Agreed. Whenever someone breaks the law, people seem to ooze out of the woodwork screaming for lengthy prison sentences. Why? The woman vandalized land, she didn't commit violence against people, so incarceration isn't necessary since she's not a dangerous person. That's what prison is supposed to be for - separating dangerous people from the rest of society. I think community service, probation, a lifetime parks ban and a hefty fine is suitable punishment for a non-violent offense.

What she did was awful, but for godsakes people, be realistic and just. She doesn't need to be incarcerated.

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Accipiter Jun 23, 2016 10:06In reply to: Casey Schreiner

200 hours of volunteer work is not a lot. I've been volunteering for 6 years doing raptor rehab, probably 75% of which is scrubbing and raking bird aviaries and 200 hours is nothing. Plenty of people do volunteer work, so 200 hours might be significant enough to make her think twice about vandalizing again, but isn't a terrible punishment.

Hopefully she's fined for the cost of all the previous cleanup and the National Park ban is kept in place for her.

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Casey Schreiner Jun 23, 2016 09:06In reply to: Dan Jones

You may wish to read some of the other several hundreds of words we have written on this subject. Your point has already been well-addressed.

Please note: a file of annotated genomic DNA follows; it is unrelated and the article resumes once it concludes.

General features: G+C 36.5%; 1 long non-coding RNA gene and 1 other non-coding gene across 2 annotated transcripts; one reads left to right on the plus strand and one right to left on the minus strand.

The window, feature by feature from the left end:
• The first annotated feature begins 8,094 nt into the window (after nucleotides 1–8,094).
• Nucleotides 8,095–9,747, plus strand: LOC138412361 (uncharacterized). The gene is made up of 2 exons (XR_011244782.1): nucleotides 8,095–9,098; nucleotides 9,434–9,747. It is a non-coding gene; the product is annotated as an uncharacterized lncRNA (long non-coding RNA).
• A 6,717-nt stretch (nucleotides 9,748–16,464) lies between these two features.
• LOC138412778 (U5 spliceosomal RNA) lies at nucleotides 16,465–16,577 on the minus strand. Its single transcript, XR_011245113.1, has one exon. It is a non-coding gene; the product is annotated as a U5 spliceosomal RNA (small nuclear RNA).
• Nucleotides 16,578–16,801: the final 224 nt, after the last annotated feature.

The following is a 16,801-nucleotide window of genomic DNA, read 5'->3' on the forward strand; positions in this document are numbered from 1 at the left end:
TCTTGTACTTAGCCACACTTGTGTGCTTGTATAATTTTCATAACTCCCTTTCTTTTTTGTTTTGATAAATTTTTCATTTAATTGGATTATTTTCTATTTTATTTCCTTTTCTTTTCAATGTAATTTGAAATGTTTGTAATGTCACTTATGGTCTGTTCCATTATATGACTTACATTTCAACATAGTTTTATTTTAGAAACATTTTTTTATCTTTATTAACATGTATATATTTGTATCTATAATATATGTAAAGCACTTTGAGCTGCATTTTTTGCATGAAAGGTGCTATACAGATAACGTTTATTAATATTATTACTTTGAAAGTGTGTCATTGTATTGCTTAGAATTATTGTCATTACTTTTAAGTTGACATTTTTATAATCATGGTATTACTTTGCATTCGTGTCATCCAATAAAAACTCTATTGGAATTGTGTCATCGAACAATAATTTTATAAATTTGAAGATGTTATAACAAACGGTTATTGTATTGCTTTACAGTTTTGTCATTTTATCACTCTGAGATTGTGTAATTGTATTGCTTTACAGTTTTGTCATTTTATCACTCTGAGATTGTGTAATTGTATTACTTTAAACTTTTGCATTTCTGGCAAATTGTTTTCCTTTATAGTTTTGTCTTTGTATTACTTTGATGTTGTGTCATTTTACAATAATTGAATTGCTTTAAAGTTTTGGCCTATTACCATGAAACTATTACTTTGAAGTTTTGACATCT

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Casey Schreiner Jun 23, 2016 09:06In reply to: Rachel

If 200 hours of service removing graffiti and doing trail work is "not that bad," then we look forward to seeing you out on the trail helping us!

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Callum Rocks Jun 23, 2016 08:06In reply to: Dan Jones

One (who had no other medium to draw on) is ancient storytelling that tells the tale of the time, the other (who had plenty of other mediums at her disposal e.g. canvas, paper) is just a wannabe artist with poor artistic skill trying to be unique. Also take into account that these are protected lands with laws and regulations that serve a purpose of protecting the land, she broke those regulations. If you let one person get away with it you open national parks as a colouring book for anyone with a pen.

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Bob Loblaw Jun 23, 2016 08:06In reply to: Dan Jones

When cavemen killed people it was called survival, but if modern man does it, it's murder.

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Joseph Dan Jun 23, 2016 07:06In reply to: Dan Jones

Look at it this way-- exponentially larger populations nowadays means we have to behave in public spaces, lest they all get defaced. Modern civilization has benefits and drawbacks, one of the drawbacks being that we all more-or-less agree to controlling our urges and keeping public spaces clean.